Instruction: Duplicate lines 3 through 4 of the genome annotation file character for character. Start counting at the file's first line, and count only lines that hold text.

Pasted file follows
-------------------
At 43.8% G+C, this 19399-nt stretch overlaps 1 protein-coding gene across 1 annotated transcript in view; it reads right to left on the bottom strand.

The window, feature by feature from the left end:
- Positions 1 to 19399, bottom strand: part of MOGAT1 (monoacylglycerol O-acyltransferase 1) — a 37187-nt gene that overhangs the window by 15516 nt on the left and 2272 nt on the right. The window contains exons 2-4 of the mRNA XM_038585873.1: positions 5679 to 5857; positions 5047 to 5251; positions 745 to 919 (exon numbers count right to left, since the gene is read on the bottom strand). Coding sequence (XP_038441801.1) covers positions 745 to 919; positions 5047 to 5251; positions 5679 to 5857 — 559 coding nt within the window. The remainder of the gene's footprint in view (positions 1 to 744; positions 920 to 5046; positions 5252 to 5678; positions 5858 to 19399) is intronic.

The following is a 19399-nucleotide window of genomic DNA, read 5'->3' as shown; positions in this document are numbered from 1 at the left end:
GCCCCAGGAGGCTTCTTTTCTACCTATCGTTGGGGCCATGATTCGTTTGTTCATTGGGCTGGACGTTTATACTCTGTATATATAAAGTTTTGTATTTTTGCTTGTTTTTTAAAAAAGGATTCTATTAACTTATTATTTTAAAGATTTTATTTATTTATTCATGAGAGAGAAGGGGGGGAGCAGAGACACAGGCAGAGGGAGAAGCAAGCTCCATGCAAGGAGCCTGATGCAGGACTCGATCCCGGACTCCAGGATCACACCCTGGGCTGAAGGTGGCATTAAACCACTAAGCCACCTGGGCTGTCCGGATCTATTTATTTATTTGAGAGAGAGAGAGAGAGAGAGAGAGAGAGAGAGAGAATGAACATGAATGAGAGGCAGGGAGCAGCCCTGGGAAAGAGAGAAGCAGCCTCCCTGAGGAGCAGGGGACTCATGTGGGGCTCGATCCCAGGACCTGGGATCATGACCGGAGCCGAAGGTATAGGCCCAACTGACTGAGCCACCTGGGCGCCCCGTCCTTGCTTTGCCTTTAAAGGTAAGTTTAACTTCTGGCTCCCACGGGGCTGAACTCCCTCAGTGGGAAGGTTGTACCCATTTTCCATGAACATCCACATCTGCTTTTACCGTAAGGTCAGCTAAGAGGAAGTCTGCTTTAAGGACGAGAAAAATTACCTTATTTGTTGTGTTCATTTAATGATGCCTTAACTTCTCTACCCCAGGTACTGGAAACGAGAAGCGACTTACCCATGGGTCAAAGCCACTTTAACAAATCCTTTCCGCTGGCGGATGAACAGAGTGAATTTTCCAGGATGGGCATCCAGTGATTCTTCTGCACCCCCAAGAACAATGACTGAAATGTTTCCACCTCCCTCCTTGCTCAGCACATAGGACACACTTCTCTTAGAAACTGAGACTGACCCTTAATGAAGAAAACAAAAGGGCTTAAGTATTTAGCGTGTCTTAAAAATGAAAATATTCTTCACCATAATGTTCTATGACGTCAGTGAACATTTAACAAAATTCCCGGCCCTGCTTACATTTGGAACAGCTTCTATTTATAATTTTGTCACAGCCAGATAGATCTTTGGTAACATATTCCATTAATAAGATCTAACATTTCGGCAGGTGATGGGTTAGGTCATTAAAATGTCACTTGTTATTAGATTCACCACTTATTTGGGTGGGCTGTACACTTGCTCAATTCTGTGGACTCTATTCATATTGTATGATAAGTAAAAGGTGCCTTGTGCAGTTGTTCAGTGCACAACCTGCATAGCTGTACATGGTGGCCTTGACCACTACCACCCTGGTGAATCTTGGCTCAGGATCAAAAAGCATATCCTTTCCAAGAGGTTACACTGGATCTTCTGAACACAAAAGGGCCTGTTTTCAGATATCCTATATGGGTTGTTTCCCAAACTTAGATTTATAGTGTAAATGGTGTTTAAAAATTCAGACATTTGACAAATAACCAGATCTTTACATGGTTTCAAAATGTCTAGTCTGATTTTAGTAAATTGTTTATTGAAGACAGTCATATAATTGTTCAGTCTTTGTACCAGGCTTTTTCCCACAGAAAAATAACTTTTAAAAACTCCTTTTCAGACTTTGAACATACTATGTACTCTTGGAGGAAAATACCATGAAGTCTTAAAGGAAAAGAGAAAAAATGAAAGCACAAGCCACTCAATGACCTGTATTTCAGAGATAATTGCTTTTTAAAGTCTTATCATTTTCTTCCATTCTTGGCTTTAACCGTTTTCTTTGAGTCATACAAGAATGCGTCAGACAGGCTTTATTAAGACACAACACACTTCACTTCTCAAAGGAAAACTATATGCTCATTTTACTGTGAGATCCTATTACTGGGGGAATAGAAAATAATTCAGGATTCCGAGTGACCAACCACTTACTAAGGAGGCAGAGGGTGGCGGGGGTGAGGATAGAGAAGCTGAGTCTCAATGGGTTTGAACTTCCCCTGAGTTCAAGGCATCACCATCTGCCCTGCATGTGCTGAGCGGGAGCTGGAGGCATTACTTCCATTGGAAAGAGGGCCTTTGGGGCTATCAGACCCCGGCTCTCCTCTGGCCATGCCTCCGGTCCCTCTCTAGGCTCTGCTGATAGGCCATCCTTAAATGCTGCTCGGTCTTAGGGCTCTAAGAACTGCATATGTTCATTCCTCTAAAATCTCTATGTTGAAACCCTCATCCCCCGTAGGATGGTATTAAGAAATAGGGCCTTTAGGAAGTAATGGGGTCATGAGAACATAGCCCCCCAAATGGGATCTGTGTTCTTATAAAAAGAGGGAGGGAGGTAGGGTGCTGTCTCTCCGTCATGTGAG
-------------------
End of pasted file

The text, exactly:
- Positions 1 to 19399, bottom strand: part of MOGAT1 (monoacylglycerol O-acyltransferase 1) — a 37187-nt gene that overhangs the window by 15516 nt on the left and 2272 nt on the right. The window contains exons 2-4 of the mRNA XM_038585873.1: positions 5679 to 5857; positions 5047 to 5251; positions 745 to 919 (exon numbers count right to left, since the gene is read on the bottom strand). Coding sequence (XP_038441801.1) covers positions 745 to 919; positions 5047 to 5251; positions 5679 to 5857 — 559 coding nt within the window. The remainder of the gene's footprint in view (positions 1 to 744; positions 920 to 5046; positions 5252 to 5678; positions 5858 to 19399) is intronic.

The following is a 19399-nucleotide window of genomic DNA, read 5'->3' as shown; positions in this document are numbered from 1 at the left end: